I began hiking down the same way I had come up. But already I felt the trepidation of the descent working its way into cracks in my confidence. On my way up I had been fearless, spirited, and bold. The way suddenly seemed daunting as I inched my way down the cliffside.
I felt the rocks give way under my feet and I slipped.
I caught myself in time, but I was shaken; I looked back to the summit to see if my friend would be coming along, too. She was not.
Sometimes you must descend the mountain alone, with no one but yourself to count on to make it through close-calls and only you to rely on when you lose your way.
From there to the earthen steps I had already lost the path twice. Adding to that, at the base of the stairway I took a wrong turn. Doubling back toward the other direction I finally found the nine-trunked Cottonwood giant, only to lose the trail yet again.
I found myself guessing incorrectly time after time, squeezing through saplings, scraggly oak, and grasses that stuck their seed pods to my pants as I forced my way through. Three, four, and perhaps five times more I ran into obstacles: a ravine, a thick cluster of cholla cacti, a tangle of sweeping branches like arms walling up a boundary to block my way.
Photograph by Brea Fisher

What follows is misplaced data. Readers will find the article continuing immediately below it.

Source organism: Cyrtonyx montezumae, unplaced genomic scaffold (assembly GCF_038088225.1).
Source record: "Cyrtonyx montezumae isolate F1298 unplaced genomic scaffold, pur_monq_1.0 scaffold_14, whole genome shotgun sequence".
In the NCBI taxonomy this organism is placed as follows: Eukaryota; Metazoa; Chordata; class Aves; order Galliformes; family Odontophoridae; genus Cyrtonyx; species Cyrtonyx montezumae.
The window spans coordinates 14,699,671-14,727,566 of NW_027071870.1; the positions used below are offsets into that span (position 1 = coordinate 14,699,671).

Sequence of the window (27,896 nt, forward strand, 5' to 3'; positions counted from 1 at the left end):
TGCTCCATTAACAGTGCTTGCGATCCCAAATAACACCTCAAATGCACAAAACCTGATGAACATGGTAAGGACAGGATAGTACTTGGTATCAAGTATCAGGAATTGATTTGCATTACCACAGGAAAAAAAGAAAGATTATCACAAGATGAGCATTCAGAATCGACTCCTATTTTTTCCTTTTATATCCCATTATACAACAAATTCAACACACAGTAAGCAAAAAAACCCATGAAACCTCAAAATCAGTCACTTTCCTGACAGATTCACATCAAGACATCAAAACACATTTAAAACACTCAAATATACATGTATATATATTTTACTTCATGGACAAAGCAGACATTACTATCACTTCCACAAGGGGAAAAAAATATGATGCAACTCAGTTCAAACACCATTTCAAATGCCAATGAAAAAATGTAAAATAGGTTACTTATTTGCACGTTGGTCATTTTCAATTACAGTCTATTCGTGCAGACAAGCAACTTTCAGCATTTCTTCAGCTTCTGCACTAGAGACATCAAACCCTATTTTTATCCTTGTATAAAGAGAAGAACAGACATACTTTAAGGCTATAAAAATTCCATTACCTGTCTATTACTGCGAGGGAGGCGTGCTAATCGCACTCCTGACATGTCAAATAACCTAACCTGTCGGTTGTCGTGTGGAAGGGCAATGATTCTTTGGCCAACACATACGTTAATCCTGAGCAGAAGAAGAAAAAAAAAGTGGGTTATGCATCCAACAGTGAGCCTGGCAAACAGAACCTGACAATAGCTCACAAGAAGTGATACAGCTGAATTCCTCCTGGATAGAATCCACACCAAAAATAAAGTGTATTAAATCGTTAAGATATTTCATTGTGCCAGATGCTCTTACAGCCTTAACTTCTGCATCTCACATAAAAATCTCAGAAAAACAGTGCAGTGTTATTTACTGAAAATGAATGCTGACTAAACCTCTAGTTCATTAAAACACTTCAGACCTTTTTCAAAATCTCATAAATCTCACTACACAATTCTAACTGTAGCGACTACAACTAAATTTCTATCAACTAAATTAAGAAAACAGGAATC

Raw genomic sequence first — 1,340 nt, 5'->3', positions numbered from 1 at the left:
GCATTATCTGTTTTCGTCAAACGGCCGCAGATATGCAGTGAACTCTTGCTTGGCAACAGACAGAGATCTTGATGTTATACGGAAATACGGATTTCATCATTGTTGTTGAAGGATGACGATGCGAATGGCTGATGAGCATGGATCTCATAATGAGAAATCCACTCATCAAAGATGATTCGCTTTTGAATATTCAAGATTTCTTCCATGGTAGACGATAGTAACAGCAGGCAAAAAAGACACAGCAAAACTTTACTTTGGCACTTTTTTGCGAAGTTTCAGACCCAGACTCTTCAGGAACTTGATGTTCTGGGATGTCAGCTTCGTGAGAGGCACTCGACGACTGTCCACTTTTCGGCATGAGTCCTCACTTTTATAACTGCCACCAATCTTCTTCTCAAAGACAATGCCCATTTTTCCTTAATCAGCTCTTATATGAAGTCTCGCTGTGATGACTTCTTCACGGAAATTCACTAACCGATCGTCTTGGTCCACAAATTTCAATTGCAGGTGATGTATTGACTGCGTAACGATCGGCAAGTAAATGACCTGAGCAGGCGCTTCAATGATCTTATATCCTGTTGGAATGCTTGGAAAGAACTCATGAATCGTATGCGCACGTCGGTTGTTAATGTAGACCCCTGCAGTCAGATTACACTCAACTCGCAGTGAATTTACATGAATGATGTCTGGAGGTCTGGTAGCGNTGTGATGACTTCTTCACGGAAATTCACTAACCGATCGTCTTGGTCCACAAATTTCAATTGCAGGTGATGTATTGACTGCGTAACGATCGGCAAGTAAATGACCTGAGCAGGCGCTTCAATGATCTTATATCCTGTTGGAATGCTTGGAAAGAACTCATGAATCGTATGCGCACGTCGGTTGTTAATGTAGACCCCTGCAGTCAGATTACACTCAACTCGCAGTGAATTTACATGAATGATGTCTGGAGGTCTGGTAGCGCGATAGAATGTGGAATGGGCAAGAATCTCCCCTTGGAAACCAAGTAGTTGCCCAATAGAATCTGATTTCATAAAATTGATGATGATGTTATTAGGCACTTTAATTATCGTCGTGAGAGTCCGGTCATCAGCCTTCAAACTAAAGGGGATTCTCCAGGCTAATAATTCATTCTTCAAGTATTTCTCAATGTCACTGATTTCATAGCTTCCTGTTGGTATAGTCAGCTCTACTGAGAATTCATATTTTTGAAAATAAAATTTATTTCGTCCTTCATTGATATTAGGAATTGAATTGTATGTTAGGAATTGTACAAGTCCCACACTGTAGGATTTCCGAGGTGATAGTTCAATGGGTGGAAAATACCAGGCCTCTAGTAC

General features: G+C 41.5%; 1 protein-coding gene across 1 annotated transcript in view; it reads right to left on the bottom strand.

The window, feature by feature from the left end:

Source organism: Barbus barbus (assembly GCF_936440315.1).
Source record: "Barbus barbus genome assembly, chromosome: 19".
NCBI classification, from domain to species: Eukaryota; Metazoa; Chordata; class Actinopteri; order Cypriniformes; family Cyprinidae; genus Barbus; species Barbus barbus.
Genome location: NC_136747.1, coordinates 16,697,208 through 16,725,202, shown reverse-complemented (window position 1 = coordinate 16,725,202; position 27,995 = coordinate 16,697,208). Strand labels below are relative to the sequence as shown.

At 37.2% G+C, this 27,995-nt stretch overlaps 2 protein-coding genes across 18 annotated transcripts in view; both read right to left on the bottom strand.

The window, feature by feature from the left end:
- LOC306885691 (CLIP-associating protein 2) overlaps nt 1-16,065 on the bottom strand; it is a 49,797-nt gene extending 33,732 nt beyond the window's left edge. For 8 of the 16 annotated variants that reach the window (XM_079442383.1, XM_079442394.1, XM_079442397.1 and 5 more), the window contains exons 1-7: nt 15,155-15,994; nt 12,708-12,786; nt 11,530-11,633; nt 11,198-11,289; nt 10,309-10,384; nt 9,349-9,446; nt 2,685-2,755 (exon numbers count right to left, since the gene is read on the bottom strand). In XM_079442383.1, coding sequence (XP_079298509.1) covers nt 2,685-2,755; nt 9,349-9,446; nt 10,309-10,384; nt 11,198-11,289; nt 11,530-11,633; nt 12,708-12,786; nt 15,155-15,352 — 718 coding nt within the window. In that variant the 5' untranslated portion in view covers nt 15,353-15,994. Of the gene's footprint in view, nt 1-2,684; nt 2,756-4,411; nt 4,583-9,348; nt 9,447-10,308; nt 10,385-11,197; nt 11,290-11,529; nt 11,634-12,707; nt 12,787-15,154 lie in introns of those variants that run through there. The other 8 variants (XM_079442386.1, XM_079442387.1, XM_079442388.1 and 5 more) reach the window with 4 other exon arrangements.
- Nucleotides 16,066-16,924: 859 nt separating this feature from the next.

The stickiness of the first, subtle signs of the birth of panic began to whisper blows at my heart. I brushed them off with a deep breath, or a moment of appreciation for the natural beauty in which I was enveloped.
When the mind catches wind of worry the body follows that new rhythm by making the breath shallow, inconsistent; one must lengthen and steady the breath to cue the mind back into a settled state.
I kept glancing back for my friend. I thought of her confident stride, her hiking boots. I looked down at my practice sneakers and wished she was there to help me find the way. Maybe she was nearby. The vow of silence said I couldn’t call out. Should I whistle? Clap my hands?
I finally reached the head of the wood where the adobe walls of the retreat center suddenly came into view over the hill. I was soon stepping sure-footedly across the courtyard and into the dining hall, through the grounds and into the kiva where class was about to begin.
In silence we practiced four hours and in silence we ate our lunch afterward. I sat in the sun on the ground, facing the cliff I could not see but knew was there, through the woods and beyond the meadow.
My friend spotted me and approached, handing me a poem she had penned on that same piece of notebook paper. It’s heading still declared, “Intrepid Adventurers.” Underneath was her story, the tale of her morning adventure.